There are a plethora of managed funds in Australia, some large and well diversified, some small and concentrated. Some invest across numerous industries while others are industry and/or asset class specific. The same applies to the “superannuation funds” sub-sector of the managed fund industry. As per The Australian Prudential Regulation Authority (APRA)’s Annual Superannuation Bulletin 2015, there were 155 APRA-regulated RSE licensees managing 242 funds with $1,246 billion under management.
Expected Rate of Return:
Since there are a wide variety of Managed Funds there would also be a wide range of rate-of-return expectations. Nevertheless, it may be useful to consider the average rates-of-return generated over the past 5 and 10 years (to June 2015) by various types of superannuation funds as an industry.
According to the APRA Statistics – Quarterly Superannuation Performance (June 2016), the various fund types in 2016 all delivered a result less than the 5 and 10-year averages set out in the table above. The 5-year average annualized return to June 2016 in respect of each fund type was lower than the 5-year average set out in the table above. The Corporate Fund’s average annualized return dropped to 7.4%, Industry Funds to 8.2%, Public Sector Funds to 8.2% and Retail Funds to 7.4%, with all funds dropping to 7.4%.
Given the risk-free rate was higher 5 and 10-years ago that its current level (October 2016), it would be rather difficult to justify any expectation that the Managed Fund Industry will generate a return over the next 5 to 10 years that is equal to or exceeds the sum of the risk-free rate and 4% to 6% pa (currently around 6% to 8% pa).
The Risk Rxpected:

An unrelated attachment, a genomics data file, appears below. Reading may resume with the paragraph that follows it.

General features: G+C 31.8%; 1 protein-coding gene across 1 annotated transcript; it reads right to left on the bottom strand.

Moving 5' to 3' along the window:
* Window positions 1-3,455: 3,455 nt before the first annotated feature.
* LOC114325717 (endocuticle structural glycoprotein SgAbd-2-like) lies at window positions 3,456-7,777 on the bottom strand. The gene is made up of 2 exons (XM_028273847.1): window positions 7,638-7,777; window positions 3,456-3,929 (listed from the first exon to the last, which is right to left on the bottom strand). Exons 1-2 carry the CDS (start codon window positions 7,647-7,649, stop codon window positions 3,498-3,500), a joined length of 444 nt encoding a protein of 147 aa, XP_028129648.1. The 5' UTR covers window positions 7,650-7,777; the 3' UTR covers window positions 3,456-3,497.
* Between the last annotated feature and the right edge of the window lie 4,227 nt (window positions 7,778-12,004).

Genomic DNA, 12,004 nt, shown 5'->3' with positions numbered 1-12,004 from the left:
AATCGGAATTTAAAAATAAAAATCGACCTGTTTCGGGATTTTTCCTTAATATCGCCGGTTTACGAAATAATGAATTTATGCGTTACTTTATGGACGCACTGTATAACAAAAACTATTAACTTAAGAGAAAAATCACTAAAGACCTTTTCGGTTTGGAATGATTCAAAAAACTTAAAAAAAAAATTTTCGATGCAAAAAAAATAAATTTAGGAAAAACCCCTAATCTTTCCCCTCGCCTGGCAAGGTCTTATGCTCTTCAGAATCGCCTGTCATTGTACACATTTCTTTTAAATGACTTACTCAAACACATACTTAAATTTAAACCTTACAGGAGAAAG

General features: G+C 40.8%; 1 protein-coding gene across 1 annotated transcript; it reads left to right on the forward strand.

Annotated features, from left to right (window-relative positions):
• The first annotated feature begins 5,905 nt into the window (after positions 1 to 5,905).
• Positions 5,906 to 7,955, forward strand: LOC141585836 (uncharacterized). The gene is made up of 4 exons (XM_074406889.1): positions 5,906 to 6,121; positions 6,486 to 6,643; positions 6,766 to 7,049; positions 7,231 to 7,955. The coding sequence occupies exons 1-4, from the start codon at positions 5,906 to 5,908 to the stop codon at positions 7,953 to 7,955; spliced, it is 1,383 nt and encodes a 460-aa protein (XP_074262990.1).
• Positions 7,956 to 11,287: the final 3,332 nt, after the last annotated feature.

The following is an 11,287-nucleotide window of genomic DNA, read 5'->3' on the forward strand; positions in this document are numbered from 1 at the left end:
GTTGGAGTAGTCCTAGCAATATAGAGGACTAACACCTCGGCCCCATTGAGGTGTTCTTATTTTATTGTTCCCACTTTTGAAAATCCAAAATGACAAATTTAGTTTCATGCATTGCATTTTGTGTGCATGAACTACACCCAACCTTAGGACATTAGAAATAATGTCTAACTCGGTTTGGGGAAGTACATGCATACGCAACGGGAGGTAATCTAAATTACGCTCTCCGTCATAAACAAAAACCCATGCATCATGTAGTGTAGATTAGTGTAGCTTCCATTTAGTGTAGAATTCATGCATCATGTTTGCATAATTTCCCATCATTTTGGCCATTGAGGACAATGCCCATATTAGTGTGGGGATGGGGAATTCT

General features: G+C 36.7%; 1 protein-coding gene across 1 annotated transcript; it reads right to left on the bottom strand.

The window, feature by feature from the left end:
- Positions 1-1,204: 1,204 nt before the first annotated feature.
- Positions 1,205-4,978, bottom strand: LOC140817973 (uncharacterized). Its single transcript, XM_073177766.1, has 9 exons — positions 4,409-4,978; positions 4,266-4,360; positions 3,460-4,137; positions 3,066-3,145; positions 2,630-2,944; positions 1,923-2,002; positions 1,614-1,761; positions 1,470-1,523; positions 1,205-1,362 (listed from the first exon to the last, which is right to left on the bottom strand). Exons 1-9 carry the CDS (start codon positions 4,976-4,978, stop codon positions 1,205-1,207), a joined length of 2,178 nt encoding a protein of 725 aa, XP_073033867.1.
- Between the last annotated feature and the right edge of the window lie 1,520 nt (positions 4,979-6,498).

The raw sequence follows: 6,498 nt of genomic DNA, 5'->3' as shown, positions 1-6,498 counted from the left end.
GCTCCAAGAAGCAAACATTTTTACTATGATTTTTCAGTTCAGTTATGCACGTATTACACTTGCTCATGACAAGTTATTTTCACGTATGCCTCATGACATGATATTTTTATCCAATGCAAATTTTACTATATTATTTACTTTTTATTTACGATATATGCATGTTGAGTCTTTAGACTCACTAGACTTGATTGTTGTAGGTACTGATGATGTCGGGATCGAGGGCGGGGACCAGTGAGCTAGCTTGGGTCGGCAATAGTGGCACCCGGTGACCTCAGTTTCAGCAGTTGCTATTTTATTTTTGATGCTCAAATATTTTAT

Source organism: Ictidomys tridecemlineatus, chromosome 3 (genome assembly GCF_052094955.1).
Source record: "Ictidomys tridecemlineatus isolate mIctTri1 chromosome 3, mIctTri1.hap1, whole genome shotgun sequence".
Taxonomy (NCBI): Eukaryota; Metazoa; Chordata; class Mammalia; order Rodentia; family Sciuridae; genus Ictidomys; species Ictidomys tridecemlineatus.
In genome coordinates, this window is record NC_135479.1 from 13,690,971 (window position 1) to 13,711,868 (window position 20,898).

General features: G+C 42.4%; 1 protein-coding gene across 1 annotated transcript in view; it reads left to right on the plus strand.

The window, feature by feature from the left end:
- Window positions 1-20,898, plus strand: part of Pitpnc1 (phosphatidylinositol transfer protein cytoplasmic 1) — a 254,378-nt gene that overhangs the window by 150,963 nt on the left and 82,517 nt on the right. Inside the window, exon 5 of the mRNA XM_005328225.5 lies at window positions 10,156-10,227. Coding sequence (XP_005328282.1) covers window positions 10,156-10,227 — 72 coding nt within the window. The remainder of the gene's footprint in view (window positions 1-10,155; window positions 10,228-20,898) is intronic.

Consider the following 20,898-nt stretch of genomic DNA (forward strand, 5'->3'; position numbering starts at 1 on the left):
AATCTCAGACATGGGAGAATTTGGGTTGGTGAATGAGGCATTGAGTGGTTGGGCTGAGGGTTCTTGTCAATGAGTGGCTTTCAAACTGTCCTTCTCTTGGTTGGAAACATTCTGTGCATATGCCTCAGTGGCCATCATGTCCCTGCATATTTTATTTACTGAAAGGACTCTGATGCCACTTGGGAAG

APRA’s Annual Superannuation Bulletin, June 2013 (revised 5 February 2014) gave some insight into the volatility of investments in the funds management industry. It set out the average annualized rate of return over the ten years to June 2013 generated by the industry as a whole (but limited to Funds with at least 4 members) and by various fund types. It also set out the volatility of those investments over that period.
This table appears to show that the average annualized rate of return over the 10-year period to June 2013 for each of the 4 major industry types and for the funds management industry as a whole was lower than the volatility in their value over the same period. In other words, it appears to show that the risk is greater than the return.
As there are many managed funds with differing size, industry, investment mandates and concentration levels it could be useful to consider the year-by-year performance of various S&P/ASX indexes. While doing so may give one some insight into the risk associated with an index fund, it may also provide insight in to the risk that one might expect from investing in a well-diversified managed fund that has invested heavily in Australian equities.
What I found interesting about this table was that not only has each index dropped over the past 10 years, but that the drop in prices was so extensive, ranging from 10% to almost 18%. I was also surprised at the extent of the year-on-year volatility. This leads me to conclude that even investing in an Index Fund, which by definition is well diversified, is high risk. One faces the real prospect of losing some of one’s capital.
An expected ‘text book’ return on investment of 6% to 8% pa at the time of writing (which probably overstates the market’s expectation by a couple of percentage points) is low bearing in mind that year-on-year price reductions have at times significantly exceeded the expected return on investment. In other words, the risk appears to be a lot higher than the return one could reasonably be expected to earn on such an investment.
Prepared by: Mark Morris